One thing Stanford football fans know all too well is that winning seasons don’t come easily. Last year’s 8-4 record was the first for Jim Harbaugh after two losing seasons and the first for the Cardinal since Tyrone Willingham’s last team went 9-3 in 2001. In between? Never mind.
But for all the disappointments Stanford fans have had over the years, none matched the season 50 years ago when the team played 10 games and lost them all.
I was sports editor of the Daily that fall, and so long as you stayed away from the stadium, it was an exciting time to be at Stanford. John F. Kennedy and Richard Nixon were racing for the White House—we were all fascinated by the latest campaign wrinkle, televised debates. Surrogates for both candidates visited campus. Most notable perhaps was Thomas E. Dewey who, while endorsing Nixon, declined to predict victory. Since 1948, Dewey explained, he had stayed out of the prediction business.
Football, alas, was less exhilarating than politics. The team coached by Cactus Jack Curtice blew a two-touchdown lead over its first opponent, Washington State, and then kept that pace. The season ended with a 21-10 Big Game loss to a Cal team that up to that point had won only one game itself.
The lowest point came in the fifth game against San Jose State, a team that was on the schedule for the sole reason of anticipating a Stanford victory. The Spartans ran off to a 34-20 win. Jubilant San Jose fans battled student police to tear down one set of goalposts, while the unguarded uprights at the other end of the field fell to impromptu marauders who attended local elementary and high schools.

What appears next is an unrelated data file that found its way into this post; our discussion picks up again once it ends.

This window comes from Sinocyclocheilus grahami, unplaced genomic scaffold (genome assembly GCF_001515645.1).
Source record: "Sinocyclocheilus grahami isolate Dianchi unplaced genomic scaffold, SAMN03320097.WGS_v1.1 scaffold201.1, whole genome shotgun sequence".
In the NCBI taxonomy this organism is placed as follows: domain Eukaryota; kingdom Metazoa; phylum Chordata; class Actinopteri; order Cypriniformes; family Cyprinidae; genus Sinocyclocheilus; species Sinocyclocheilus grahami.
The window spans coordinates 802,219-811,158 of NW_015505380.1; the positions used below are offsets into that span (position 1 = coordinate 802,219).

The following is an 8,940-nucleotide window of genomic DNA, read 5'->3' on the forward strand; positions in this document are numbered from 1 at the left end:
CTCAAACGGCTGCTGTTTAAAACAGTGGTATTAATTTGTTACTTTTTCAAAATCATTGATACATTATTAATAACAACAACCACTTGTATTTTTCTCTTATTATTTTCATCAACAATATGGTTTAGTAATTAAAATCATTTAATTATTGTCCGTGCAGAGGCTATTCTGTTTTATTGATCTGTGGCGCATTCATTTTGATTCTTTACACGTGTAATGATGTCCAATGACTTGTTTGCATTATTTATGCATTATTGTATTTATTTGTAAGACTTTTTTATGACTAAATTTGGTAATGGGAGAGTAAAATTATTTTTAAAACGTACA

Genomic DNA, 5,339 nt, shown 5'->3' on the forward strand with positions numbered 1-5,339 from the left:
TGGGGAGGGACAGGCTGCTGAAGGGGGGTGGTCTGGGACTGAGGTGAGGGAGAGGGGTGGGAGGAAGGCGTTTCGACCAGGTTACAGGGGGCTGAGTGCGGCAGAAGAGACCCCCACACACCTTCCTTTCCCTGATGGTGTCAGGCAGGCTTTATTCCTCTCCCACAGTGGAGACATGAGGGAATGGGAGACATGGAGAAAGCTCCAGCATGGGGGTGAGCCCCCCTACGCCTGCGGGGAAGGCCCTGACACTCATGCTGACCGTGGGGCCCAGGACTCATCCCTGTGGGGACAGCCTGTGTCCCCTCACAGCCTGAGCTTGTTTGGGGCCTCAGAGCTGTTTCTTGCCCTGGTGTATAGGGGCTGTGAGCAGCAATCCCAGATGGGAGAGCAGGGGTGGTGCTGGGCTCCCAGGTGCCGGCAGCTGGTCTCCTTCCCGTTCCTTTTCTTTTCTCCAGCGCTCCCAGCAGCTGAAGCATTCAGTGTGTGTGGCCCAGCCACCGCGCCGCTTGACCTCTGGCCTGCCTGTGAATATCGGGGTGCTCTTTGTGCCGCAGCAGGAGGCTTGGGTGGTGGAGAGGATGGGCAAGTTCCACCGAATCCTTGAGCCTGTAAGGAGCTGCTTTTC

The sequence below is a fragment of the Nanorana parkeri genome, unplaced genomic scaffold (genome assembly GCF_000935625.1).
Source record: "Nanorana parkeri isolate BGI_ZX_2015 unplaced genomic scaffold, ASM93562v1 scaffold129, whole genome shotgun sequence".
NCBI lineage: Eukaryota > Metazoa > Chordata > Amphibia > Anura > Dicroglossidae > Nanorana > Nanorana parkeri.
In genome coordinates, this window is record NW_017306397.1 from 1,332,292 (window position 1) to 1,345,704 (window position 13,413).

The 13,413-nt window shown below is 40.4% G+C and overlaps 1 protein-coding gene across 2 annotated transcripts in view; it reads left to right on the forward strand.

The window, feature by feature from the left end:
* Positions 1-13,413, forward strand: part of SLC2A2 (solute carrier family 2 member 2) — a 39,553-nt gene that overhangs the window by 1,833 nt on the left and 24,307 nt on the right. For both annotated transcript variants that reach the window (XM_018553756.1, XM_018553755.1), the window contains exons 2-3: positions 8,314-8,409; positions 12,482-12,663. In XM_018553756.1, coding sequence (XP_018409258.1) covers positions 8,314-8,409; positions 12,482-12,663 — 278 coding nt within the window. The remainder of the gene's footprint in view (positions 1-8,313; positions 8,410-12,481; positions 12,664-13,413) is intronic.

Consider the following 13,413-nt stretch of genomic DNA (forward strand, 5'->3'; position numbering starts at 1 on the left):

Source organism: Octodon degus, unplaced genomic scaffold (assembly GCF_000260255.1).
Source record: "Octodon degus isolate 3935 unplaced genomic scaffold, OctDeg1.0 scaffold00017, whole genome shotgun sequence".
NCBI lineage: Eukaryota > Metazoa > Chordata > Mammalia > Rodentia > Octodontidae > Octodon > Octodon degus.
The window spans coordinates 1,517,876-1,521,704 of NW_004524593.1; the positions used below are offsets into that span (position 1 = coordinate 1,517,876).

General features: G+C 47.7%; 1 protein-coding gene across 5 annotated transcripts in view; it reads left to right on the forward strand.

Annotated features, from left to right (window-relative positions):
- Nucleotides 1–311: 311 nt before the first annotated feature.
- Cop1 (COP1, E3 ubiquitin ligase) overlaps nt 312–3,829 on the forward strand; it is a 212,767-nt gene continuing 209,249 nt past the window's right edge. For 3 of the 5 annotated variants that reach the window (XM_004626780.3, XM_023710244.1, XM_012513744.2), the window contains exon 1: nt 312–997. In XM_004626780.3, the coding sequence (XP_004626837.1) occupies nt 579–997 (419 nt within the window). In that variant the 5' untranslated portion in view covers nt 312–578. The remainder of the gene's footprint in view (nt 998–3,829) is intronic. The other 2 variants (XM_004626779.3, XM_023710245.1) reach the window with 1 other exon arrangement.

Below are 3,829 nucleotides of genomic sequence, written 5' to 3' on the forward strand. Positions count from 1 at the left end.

The loss, Glenn Alford, ’63, wrote in the Daily, was “the lowest level to which Stanford football had ever fallen,” and while few could disagree, the student body shrugged it off. A small effigy representing Curtice hung on a wire outside the bookstore, but there were no organized protests, no rallies expressing bitterness or anger.
If anything, the opposite occurred. Two weeks later, the student cheering section banded together to root loudly throughout the game, which ended with a sideline speech of appreciation from Curtice. The coach was carried off the field on his players’ shoulders—after a 21-6 loss to USC.
A few days later, what might be counted as the only successful undertaking of the season occurred a continent away when one of the University’s first Stanford-in-Florence contingents smuggled a large banner reading BEAT CAL into the Leaning Tower of Pisa and draped it over the side.
Curtice, quite astonishingly, lasted another two seasons as Stanford’s head coach—those teams posting relatively respectable records of 4-6 and 5-5—while after graduation I began a career that led me to writing a sports column for the Chicago Sun-Times. Covering Stanford’s 1960 football season, I often thought, was excellent preparation for writing about the Cubs.
Ron Rapoport, ’62, lives in Van Nuys, Calif. His latest book, written with Tim Reid and Tom Dreesen, is Tim and Tom: An American Comedy in Black and White.